Evolution of the UK GDPR Framework is a hot topic at the moment. The Bill is a proposal and may undergo amendments before receiving Royal Assent. If enacted, it will have a limited impact due to the need to maintain data adequacy with the EU. While the proposed regime may make UK data protection law less prescriptive, companies operating in the UK & Europe may prefer to maintain a single GDPR standard to ensure compliance across the regions.
The UK Government is currently considering the Data Protection and Digital Information (No 2) Bill, which proposes changes to the existing UK General Data Protection Regulation (UK GDPR). The Bill aims to simplify data processes, reduce administrative burdens, and ensure data adequacy with the EU. Let’s explore the key proposed changes and their potential impact.
Proposed Changes in the Bill:
Clarity on ‘Identifiable Living Individual:
- Firstly the Bill provides clearer guidelines on when information qualifies as relating to an identifiable living individual. Furthermore this encompasses situations in which the data controller or processor can identify a person during processing, as well as instances in which data sharing could allow a third party to identify an individual
Regime for Scientific Research and Innovation
- The Bill broadens the definition of scientific research, covering publicly or privately funded research, commercial or non-commercial activities, technological development, fundamental research, applied research, and public health studies in the public interest. These changes aim to facilitate more scientific research, benefiting both academics and commercial organisations.
Processing for Legitimate Interests
- The new bill introduces illustrative instances of activities deemed essential for legitimate interests. These examples include direct marketing, intra-group data transmission, and maintaining network security. However, data controllers must still conduct a balancing test to ensure that individual rights are not outweighed.
Recognised Legitimate Interests
- A concept that eliminates the need for data controllers to carry out a balancing test for certain legitimate interests, including public interests, national security, public security, defence, emergencies, and crime prevention.
Data Subject Rights
- The threshold for data subject requests under UK GDPR will shift from the previous criterion of “manifestly unfounded or excessive” to “vexatious or excessive” bringing it in line with the Freedom of Information regime. This will prevent requests intended to cause distress or made in bad faith.
- The Bill proposes a replacement for existing Article 22, restricting automated decisions that significantly affect data subjects based on special category data or recognised legitimate interests. Decisions solely relying on automated processing will necessitate the implementation of safeguards.
Senior Responsible Individual (SRI)
- It’s likely that organisations will replace the role of the Data Protection Officer. The Senior Responsible Individual, mandated solely for public entities or organisations engaged in high-risk processing.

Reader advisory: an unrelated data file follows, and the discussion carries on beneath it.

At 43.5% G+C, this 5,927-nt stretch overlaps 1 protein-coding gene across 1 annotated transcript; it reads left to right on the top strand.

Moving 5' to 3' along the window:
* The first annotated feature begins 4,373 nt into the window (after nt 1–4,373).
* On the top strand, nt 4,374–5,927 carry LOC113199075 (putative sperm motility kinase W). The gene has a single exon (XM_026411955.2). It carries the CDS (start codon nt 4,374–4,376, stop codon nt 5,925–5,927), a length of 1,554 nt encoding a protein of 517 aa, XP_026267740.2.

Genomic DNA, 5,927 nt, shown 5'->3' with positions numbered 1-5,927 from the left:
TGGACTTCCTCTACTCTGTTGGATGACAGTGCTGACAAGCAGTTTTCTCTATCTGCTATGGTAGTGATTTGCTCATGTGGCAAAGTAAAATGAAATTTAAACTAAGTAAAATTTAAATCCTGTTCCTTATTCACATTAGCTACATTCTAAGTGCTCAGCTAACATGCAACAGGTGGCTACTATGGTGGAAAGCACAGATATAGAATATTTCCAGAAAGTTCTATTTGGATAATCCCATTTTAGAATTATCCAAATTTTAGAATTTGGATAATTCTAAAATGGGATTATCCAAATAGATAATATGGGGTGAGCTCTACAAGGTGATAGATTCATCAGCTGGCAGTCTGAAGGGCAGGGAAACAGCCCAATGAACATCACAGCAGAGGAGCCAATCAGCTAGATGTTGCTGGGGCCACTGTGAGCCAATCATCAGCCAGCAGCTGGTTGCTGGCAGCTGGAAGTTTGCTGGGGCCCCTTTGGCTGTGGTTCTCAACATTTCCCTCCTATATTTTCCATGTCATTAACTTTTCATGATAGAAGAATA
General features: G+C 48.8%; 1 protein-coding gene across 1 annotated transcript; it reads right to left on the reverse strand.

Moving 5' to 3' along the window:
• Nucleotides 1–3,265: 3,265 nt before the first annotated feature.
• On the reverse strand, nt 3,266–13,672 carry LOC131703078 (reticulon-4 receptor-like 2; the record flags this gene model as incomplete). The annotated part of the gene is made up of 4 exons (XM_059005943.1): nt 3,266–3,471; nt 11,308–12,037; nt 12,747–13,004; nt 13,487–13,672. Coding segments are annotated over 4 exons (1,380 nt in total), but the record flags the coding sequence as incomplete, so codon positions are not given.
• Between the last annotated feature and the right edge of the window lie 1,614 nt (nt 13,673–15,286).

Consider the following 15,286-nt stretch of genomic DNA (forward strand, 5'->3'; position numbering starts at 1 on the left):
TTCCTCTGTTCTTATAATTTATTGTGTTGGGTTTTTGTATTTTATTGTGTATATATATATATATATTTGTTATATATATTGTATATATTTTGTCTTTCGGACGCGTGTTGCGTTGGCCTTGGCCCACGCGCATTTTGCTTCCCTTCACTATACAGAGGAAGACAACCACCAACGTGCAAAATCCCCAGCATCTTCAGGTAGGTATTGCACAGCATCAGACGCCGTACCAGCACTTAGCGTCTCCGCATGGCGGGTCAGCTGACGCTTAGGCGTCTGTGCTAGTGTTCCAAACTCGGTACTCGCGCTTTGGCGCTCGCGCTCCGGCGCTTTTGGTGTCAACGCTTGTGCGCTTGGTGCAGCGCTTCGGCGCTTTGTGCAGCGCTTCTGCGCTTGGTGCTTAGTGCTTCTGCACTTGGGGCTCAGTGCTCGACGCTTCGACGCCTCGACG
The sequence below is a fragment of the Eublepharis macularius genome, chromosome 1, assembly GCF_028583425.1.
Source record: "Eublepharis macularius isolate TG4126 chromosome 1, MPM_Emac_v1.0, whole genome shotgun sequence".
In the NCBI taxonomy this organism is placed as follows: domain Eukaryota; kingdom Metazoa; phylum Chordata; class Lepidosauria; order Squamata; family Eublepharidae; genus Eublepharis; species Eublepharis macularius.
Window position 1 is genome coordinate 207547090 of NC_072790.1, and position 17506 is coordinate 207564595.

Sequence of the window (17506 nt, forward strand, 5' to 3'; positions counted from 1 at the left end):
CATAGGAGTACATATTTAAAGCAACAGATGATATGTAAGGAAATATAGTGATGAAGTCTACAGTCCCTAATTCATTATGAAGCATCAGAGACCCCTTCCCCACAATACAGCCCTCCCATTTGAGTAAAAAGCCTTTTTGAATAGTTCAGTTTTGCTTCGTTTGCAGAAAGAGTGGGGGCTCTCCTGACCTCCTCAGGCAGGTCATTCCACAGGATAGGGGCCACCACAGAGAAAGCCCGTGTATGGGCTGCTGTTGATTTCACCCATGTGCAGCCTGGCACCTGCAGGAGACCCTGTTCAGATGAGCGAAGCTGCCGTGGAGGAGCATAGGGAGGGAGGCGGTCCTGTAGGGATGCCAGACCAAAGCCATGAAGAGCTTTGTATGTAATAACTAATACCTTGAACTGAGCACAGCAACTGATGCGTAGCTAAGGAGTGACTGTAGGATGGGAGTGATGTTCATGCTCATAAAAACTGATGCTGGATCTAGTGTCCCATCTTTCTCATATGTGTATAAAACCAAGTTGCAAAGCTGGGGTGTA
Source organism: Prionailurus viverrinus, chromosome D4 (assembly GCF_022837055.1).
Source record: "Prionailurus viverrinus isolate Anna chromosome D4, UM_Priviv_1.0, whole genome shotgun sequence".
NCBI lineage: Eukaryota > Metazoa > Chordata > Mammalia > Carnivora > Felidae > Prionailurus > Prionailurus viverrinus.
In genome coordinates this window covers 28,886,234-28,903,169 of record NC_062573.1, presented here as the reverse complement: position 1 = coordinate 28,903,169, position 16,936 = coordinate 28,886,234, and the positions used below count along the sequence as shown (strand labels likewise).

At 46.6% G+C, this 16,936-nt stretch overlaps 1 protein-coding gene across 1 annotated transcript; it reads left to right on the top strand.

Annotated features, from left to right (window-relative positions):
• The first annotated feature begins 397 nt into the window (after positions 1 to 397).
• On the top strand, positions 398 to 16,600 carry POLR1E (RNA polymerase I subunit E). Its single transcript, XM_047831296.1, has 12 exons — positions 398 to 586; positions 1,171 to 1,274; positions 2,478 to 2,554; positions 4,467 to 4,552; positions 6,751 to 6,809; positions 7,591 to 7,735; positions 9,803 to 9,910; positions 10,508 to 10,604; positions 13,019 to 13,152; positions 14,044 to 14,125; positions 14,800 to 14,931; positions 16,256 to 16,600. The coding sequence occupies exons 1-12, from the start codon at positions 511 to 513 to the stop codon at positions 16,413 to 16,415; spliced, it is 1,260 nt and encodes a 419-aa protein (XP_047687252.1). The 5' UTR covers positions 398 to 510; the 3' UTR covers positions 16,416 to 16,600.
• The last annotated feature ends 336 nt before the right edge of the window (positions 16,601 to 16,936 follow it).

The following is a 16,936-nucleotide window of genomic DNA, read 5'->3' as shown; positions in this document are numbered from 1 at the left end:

Amendments to Privacy and Electronic Communications Regulations (PECR)
- PECR will see exemptions to the consent requirement for low-risk activities, such as font settings for displaying on user devices, security updates, and emergency geolocation identification. The Information Commission will align its enforcement powers for PECR breaches with UK GDPR.
Records of Processing of Personal Data
- Only controllers or processors dealing with data that is likely to present a significant risk to individual rights will need to keep records of data processing.
The Regulator – Information Commission
- The Information Commissioner’s Office will be replaced by the Information Commission, subject to greater Parliamentary analysis and the ability of the Secretary of State to issue strategic priorities.
Summary of the Bill:
The UK Government is considering the Data Protection and Digital Information (No 2) Bill, proposing changes to the UK General Data Protection Regulation (UK GDPR). In summary the Bill aims to simplify data processes, enhance scientific research, and clarify legitimate interests while maintaining data adequacy with the EU. Proposed changes include clearer definitions of identifiable living individuals, a new regime for scientific research, examples of processing for legitimate interests, and restrictions on automated decision-making. In addition, the Bill takes a significant step by eliminating the UK representative requirement. Moreover, it introduces a noteworthy change by replacing the role of Data Protection Officer with a Senior Responsible Individual for certain organizations. Furthermore, the Bill brings about exemptions to consent requirements under Privacy and Electronic Communications Regulations (PECR).
Overall the impact of the Bill may be limited due to the growing need to align with EU data protection standards, companies operating in Europe and across multiple territories may prefer to maintain a single GDPR standard.
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